Saturday September 5, was one hundred, 100, days President Muhammadu Buhari, GCFR ascended the exalted throne of this blessed kingdom called Nigeria. A kingdom forcefully fused together by the colonial masters in 1914, under the administration of Sir Lord Lugard.
We recall that Buhari was sworn-in as President, Commander-in-Chief of the Armed Forces at an elaborate ceremony held at the Eagle Square Abuja on May 29th, attended by over 40 Heads of State.
At the event, Buhari made several promises, riding on the popular All Progressives Congress, APC, slogan “Change”. Most of the promises were similar to those he made during the campaign.
Hundred days after, Nigerians are still eagerly awaiting the fulfilment of, or even partial fulfilment of the promises.
Few weeks ago, when the frenzy was high and criticism rose on the snail- speed of the administration, APC’s godfather and Buhari’s mentor ( as far as his victory was concerned) Asiwaju Bola Ahmed Tinubu, told Nigerians, and indeed the world, that the president was in Honeymoon and should be allowed to enjoy it while it lasted.
Some people thought Tinubu was joking, events have proved the former Lagos State governor right. Looking back at the promises Buhari made, which swayed the electorates’ votes to his favour, none has been fulfilled. Declaring his assets public, the details of which are still in contention, cannot be regarded as an achievement because it has no impact on the lives of Nigerians. He could choose not to make it public.
Hundred days after inauguration, our president is yet to form his cabinet. Given the long years it took Muhammadu Buhari to win this year’s election, he no doubt deserves a honeymoon. But a bride, even in honeymoon, must look after her spouse. So why would Buhari use honeymoon as excuse for none performance?
Come to think of it, a bride in honeymoon is not expected to leave her husband no matter the situation, because the couple is required to use the period to consummate their relationship and work out strategies for effective home management preparatory to greater marital challenges ahead. But our own president while on honeymoon, left us several times to frolic with Oyibo people, in the process many state engagements were abandoned as there were no effective lieutenants ( cabinet) to take charge.
In 100 days, Buhari travelled outside Nigeria more than any of his predecessors. During this period also, he devoted greater part of his energy saying what he would do to fight corruption than actually fighting the scourge; and has made cleansing of the NNPC and Ministry of Petroleum Resources his major reform agenda than finding solution to challenges facing the country including huge debts, unpaid staff salaries, insurgency and other criminal activities.
Some of the things he promised to achieve under first one hundred days in office but which have become his Achilles hill include:,
· End Boko Haram insurgency in Nigeria
· Make one Naira exchange for one United States dollar
· Ensure timely payment of retirement benefits to all pensioned senior citizens and create a poverty safety net for all aged citizens above the age of 65.
· Guarantee that women are adequately represented in government appointments and provide greater opportunities in education, job creation and economic empowerment. ( Note: all appointments made so far has few women)
· Strengthen INEC to reduce, if possible, eliminate electoral malpractices in Nigerian’s political life.
· Free education at primary, secondary and tertiary institutions for Science, Technology, Engineering and Mathematics (STEM).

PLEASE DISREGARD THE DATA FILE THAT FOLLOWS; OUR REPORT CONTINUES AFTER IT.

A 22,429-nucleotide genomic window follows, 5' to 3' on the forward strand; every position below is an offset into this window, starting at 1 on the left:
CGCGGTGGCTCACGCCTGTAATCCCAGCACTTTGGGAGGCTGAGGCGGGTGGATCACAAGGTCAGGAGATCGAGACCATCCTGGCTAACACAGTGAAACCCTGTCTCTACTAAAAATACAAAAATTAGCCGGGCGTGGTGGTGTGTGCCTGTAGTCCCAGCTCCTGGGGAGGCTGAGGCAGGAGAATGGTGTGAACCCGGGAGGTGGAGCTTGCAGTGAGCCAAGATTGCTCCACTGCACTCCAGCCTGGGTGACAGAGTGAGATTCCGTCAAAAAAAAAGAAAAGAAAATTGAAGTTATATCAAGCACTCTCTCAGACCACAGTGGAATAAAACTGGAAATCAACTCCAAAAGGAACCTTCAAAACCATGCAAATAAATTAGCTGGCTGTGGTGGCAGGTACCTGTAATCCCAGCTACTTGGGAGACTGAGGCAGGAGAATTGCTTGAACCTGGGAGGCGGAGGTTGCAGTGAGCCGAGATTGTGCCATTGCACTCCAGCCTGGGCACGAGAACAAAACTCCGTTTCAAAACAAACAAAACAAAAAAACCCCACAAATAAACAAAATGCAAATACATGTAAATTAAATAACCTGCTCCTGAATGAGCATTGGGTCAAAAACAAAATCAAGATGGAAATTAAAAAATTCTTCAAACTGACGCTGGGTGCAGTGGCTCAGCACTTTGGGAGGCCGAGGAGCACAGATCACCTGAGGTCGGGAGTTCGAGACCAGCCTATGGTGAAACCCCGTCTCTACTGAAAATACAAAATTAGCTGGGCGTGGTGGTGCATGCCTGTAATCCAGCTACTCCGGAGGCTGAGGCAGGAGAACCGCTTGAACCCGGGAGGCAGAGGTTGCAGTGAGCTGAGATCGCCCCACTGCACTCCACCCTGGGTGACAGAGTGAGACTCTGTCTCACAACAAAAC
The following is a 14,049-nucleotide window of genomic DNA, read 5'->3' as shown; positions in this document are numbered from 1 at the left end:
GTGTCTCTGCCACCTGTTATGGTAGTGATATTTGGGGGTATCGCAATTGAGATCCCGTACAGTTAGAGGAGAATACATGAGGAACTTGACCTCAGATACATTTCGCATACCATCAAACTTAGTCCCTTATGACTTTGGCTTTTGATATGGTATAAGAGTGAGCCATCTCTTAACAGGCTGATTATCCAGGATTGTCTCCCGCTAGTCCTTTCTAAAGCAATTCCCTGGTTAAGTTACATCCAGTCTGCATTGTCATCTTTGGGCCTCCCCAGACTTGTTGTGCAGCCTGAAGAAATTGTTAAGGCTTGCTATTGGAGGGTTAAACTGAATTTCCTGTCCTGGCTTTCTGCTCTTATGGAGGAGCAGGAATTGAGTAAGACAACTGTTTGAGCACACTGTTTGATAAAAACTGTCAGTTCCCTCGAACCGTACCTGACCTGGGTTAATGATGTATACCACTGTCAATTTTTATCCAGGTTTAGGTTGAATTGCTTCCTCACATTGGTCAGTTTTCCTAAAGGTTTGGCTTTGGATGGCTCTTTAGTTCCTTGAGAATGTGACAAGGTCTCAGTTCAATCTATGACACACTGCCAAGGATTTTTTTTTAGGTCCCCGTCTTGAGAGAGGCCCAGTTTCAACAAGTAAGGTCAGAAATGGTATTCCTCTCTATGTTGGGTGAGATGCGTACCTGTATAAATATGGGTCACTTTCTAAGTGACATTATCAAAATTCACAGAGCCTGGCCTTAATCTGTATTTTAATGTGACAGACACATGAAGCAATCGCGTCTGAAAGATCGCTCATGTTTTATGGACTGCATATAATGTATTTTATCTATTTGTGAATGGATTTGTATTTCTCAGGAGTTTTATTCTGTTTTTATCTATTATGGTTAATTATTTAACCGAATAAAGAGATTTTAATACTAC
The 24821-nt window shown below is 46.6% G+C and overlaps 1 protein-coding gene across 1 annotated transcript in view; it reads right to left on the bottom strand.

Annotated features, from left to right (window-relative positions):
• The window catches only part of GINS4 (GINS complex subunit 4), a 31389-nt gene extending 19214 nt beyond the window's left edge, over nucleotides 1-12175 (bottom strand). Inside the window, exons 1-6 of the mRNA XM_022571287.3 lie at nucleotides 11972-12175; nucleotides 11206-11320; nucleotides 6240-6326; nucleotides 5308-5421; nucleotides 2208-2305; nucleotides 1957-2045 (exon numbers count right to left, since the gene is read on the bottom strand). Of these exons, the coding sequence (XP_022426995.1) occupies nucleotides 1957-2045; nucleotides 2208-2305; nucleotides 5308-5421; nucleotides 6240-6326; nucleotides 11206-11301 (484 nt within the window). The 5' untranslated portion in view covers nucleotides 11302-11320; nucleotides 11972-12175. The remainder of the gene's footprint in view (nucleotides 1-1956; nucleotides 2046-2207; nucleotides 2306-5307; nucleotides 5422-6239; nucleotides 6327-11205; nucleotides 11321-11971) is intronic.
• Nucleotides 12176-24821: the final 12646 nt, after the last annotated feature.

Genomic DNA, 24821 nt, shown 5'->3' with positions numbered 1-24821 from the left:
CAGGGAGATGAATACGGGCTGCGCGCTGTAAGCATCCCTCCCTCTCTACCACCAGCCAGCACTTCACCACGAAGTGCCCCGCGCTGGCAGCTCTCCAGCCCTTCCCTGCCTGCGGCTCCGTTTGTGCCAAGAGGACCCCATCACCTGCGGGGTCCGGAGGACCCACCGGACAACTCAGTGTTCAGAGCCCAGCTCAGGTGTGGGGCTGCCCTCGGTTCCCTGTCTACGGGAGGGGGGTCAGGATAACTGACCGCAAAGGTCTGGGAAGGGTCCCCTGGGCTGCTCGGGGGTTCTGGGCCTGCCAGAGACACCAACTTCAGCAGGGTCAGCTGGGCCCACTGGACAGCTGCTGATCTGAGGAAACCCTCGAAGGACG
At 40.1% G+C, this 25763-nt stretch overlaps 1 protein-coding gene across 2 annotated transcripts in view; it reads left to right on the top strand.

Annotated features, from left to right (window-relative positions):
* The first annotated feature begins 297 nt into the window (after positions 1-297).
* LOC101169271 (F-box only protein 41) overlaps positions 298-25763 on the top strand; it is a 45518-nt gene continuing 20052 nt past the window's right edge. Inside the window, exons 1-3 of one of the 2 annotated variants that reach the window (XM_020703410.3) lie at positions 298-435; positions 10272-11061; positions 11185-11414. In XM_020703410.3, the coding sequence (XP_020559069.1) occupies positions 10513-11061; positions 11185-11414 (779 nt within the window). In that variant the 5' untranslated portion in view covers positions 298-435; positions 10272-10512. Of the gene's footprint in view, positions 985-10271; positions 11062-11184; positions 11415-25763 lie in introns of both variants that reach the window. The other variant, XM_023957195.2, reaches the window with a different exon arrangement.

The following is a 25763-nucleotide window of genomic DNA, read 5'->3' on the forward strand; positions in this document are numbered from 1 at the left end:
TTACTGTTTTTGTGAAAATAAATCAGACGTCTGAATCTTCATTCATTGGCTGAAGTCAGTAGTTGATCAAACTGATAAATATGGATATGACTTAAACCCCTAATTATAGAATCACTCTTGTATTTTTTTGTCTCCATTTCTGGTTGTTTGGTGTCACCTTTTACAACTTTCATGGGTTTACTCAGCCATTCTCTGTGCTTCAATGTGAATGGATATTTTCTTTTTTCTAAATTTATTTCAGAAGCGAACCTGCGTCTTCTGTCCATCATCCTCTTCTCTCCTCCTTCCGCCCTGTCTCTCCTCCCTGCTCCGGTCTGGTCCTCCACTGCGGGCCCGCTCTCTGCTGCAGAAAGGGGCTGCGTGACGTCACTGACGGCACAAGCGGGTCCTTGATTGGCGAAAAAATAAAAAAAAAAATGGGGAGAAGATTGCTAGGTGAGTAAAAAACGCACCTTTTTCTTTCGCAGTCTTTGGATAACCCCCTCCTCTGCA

· Public declaration of assets and liabilities
· Ban all government officials from seeking medical care abroad
· Establishment of a free-tuition and scholarship scheme for pupils who have shown exceptional aptitude in science subjects at O/Levels to study ICT-related courses.
· Eradicate state of origin, replacing it with state of residence
· Establish a crime squad to combat terrorism, kidnapping, armed robbery, militancy, ethno-religious and communal clashes nationwide
· Ensure permanent peace in the Niger Delta and other conflict prone areas such as Plateau, Taraba, Bauchi, Borno and Abia.
· Create special incentives to facilitate the education of the girl- child
· Revive and reactivate the minimally performing refineries to optimum capacity.
· Inject extra N30 billion into the Agricultural sector to create more agro-allied jobs
· Create a Social Welfare Programme of at least five thousand naira (N5000) that will cater for the 25 million poorest and most vulnerable citizens
· Recruit and train at least 100,000 officers into the Nigerian police force and establish a Federal Anti-terrorism Agency.
· Give one free meal (to include fruits) daily, for public primary school pupils
· Establish at least six new universities of science and technology with satellite campuses in various states.
· Establish six centres of excellence to address the needs of special education.
· Adopt a holistic approach to erosion and shoreline protection across the country.
From the above, it is very clear that our president still has a long way to go in turning his lofty promises to reality and giving the electorate dividends of democracy as the ‘messiah’ we all voted for.
For instance, Buhari promised to make the Naira exchange rate N1 to US$1dollar. Today, the exchange rate is above N200 to US$1 dollar and there are fears the Naira would soon be further devalued. In the same vein, while Buhari promised to eradicate insurgency in the North-East within few weeks of becoming president, the terrorists have killed over 600 persons under his watch and still counting. It remains doubtful what he has to show for the 100 days he has spent in office. Even the few appointments so far made are in favour of people of his ethnic block and faith. Is Nepotism not corruption? I will answer that next week.

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